Makingitwork6999

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You assumed wrong; I am not using a FlyingJ credit card or a card registered through them. The discount is separate from the payment method (I would get the same discount if I paid in cash). As far as the example $8 purchase goes, after the card is read and authorized but before sale is complete, the station does not know whether I am going to pump $8 or $140 worth of gas (yes, I could pump $140 into my motorhome). It's only fair that they put a temporary hold on the credit account for the maximum that they allow the pump to pump in one transaction. That way they know my account has a credit line good for the full potential amount of the purchase.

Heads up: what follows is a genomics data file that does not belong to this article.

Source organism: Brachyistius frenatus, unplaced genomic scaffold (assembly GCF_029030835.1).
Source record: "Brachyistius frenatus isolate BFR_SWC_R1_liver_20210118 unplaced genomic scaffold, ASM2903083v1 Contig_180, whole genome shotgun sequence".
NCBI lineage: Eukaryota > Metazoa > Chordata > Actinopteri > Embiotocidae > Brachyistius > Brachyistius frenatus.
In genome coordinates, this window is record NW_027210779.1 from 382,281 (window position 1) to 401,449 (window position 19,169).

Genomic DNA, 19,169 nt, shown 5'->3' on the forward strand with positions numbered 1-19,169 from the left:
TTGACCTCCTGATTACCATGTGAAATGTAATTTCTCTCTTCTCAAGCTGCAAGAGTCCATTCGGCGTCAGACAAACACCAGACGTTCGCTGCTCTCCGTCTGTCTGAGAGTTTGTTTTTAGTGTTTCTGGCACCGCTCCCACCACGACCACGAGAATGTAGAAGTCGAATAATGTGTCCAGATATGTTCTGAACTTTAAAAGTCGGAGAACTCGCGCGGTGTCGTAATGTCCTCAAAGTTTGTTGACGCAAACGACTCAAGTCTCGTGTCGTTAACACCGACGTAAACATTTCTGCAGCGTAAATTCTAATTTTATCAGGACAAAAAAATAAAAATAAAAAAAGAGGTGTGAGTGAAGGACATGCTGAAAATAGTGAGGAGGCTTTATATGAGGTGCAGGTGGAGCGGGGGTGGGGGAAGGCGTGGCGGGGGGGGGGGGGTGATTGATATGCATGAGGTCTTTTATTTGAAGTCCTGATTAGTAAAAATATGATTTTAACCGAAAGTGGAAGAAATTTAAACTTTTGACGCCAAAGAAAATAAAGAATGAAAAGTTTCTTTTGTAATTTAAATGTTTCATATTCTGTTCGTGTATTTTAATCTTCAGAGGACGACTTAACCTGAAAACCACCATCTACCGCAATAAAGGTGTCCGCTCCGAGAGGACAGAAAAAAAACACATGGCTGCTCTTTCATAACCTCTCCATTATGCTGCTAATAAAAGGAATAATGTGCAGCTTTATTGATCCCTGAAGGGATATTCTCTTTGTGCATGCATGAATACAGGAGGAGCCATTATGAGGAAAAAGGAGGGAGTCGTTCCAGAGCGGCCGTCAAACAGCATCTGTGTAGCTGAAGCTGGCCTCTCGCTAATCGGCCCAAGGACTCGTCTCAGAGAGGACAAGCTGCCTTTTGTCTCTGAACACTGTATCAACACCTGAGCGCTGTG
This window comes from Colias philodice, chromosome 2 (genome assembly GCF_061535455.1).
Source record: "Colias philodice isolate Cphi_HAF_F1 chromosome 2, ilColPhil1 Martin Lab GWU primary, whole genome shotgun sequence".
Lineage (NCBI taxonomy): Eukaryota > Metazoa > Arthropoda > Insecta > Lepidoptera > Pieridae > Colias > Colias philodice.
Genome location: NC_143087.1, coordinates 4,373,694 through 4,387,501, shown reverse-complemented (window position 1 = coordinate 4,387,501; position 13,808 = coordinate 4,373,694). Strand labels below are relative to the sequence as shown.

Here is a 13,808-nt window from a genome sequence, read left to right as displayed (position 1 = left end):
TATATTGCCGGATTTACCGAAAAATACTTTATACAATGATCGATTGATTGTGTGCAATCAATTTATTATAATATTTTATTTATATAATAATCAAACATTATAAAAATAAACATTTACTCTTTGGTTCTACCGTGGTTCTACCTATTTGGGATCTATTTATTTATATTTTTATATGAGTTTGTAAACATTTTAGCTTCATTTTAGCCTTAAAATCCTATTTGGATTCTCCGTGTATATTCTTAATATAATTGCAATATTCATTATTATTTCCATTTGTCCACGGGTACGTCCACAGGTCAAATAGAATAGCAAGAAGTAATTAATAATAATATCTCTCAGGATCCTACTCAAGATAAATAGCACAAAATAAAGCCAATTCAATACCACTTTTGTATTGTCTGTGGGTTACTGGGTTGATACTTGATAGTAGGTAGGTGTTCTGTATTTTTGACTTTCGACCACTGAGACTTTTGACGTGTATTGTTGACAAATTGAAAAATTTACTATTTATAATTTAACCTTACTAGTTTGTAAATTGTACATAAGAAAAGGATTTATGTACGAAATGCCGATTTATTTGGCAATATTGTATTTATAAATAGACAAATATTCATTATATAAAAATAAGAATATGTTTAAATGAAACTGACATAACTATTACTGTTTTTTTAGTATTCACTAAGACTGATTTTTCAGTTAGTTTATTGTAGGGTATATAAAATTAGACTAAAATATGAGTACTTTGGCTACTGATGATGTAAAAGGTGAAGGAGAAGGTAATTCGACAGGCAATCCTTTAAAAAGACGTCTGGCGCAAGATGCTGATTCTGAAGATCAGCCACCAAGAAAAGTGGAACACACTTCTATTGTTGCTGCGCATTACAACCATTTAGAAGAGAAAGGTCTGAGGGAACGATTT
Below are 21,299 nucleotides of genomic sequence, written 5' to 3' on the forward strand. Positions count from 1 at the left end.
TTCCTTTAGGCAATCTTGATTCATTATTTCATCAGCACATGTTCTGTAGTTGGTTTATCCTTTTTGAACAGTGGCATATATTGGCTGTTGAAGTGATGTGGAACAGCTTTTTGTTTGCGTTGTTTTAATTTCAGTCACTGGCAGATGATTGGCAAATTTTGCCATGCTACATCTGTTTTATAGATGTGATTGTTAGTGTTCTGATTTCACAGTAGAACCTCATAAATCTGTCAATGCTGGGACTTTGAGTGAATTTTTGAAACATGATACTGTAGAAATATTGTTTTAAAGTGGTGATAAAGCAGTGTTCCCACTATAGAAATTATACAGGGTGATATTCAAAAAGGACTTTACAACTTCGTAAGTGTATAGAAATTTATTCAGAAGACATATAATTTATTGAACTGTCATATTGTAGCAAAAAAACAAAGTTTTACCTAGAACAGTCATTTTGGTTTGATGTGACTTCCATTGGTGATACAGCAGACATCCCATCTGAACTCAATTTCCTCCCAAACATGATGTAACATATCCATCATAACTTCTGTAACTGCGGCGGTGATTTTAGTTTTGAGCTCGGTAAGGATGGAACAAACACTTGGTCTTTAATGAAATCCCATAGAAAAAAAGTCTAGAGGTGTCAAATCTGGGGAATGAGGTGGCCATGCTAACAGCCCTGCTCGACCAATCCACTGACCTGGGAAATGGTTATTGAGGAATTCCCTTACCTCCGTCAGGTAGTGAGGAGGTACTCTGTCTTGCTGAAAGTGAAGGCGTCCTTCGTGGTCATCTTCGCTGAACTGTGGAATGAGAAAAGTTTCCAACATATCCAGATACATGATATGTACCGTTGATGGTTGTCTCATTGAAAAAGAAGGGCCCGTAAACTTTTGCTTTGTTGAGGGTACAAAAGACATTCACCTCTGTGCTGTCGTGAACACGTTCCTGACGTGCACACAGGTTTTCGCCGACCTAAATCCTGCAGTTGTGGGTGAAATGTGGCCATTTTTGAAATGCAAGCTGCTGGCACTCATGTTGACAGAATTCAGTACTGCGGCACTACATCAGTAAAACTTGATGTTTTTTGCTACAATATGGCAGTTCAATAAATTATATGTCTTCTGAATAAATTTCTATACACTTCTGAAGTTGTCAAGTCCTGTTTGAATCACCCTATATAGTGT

I guess if your funds were low, you could go inside and prepay for the exact total amount you intend to buy.
You could in some cases buy a candy bar with bank card cash back. It might cost you $5, but you will have the cash on hand. After you buy the candy, buy the gas. I know. This is a terrible way to deal with a bank holding your $100 hostage for $10 in gas.

Is this thread not riveting??? So much good stuff here.